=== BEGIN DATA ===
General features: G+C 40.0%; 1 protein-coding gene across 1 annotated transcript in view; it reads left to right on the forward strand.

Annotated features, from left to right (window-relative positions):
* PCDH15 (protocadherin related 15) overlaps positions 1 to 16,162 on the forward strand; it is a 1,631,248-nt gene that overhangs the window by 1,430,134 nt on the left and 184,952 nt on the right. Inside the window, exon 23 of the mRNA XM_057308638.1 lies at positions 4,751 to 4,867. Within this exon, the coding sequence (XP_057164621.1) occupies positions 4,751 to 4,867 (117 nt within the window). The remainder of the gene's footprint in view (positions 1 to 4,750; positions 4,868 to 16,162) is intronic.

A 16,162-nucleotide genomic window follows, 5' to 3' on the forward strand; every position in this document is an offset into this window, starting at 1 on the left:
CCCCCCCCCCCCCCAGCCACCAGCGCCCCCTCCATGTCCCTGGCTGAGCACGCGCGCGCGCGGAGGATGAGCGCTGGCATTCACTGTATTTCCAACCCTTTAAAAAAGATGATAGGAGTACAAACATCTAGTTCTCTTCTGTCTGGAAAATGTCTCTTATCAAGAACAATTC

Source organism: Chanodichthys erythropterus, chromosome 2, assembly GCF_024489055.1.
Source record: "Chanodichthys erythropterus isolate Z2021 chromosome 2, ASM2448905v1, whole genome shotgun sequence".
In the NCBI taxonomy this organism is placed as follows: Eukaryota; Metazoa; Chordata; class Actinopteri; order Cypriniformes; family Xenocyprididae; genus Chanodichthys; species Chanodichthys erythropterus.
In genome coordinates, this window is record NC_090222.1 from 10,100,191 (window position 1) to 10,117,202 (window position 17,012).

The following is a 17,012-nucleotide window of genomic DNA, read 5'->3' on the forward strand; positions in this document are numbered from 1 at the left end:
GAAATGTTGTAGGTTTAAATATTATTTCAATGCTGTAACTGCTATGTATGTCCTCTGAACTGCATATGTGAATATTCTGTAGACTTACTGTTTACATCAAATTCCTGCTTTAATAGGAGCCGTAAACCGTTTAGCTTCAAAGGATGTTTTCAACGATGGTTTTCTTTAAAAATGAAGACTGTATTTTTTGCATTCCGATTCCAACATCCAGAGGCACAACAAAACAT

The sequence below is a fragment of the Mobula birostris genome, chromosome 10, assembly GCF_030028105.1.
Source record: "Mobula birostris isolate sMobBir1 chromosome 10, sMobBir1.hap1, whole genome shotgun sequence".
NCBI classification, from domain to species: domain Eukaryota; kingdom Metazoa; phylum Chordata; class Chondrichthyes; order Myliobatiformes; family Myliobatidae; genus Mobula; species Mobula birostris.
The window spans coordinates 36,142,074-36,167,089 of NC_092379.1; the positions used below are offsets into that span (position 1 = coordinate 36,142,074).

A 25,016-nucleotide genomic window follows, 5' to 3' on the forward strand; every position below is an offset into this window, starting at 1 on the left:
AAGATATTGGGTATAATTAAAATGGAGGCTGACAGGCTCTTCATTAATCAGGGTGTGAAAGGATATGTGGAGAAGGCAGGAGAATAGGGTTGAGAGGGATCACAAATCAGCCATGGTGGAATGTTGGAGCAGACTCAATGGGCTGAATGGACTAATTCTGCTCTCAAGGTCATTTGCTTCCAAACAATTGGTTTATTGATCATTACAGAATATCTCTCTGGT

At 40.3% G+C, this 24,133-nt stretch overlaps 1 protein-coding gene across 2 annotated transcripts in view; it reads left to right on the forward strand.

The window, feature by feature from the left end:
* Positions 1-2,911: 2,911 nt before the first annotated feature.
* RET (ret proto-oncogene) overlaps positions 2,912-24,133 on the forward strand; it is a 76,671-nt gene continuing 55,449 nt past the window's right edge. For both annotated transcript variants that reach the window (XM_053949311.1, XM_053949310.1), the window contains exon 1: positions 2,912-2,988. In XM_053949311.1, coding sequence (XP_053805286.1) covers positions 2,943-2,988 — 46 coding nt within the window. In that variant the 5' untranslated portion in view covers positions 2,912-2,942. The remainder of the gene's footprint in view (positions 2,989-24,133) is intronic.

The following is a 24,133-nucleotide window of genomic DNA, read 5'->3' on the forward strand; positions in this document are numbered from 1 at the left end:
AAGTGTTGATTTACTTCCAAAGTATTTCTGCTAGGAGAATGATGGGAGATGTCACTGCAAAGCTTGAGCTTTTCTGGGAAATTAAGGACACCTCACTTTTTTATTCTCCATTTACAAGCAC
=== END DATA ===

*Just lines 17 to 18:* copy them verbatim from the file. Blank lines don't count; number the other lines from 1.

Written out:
AAGATATTGGGTATAATTAAAATGGAGGCTGACAGGCTCTTCATTAATCAGGGTGTGAAAGGATATGTGGAGAAGGCAGGAGAATAGGGTTGAGAGGGATCACAAATCAGCCATGGTGGAATGTTGGAGCAGACTCAATGGGCTGAATGGACTAATTCTGCTCTCAAGGTCATTTGCTTCCAAACAATTGGTTTATTGATCATTACAGAATATCTCTCTGGT

At 40.3% G+C, this 24,133-nt stretch overlaps 1 protein-coding gene across 2 annotated transcripts in view; it reads left to right on the forward strand.